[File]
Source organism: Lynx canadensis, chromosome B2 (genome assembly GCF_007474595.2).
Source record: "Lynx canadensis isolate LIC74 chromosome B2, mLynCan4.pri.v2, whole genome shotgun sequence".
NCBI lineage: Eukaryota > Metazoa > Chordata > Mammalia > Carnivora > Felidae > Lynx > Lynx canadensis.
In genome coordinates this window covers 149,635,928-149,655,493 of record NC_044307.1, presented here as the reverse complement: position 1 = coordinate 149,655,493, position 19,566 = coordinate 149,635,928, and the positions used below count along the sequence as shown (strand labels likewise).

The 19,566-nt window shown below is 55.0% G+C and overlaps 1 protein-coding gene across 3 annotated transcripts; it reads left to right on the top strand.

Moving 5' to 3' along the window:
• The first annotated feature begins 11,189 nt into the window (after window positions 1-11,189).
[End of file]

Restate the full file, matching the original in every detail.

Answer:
Source organism: Lynx canadensis, chromosome B2 (genome assembly GCF_007474595.2).
Source record: "Lynx canadensis isolate LIC74 chromosome B2, mLynCan4.pri.v2, whole genome shotgun sequence".
NCBI lineage: Eukaryota > Metazoa > Chordata > Mammalia > Carnivora > Felidae > Lynx > Lynx canadensis.
In genome coordinates this window covers 149,635,928-149,655,493 of record NC_044307.1, presented here as the reverse complement: position 1 = coordinate 149,655,493, position 19,566 = coordinate 149,635,928, and the positions used below count along the sequence as shown (strand labels likewise).

The 19,566-nt window shown below is 55.0% G+C and overlaps 1 protein-coding gene across 3 annotated transcripts; it reads left to right on the top strand.

Moving 5' to 3' along the window:
• The first annotated feature begins 11,189 nt into the window (after window positions 1-11,189).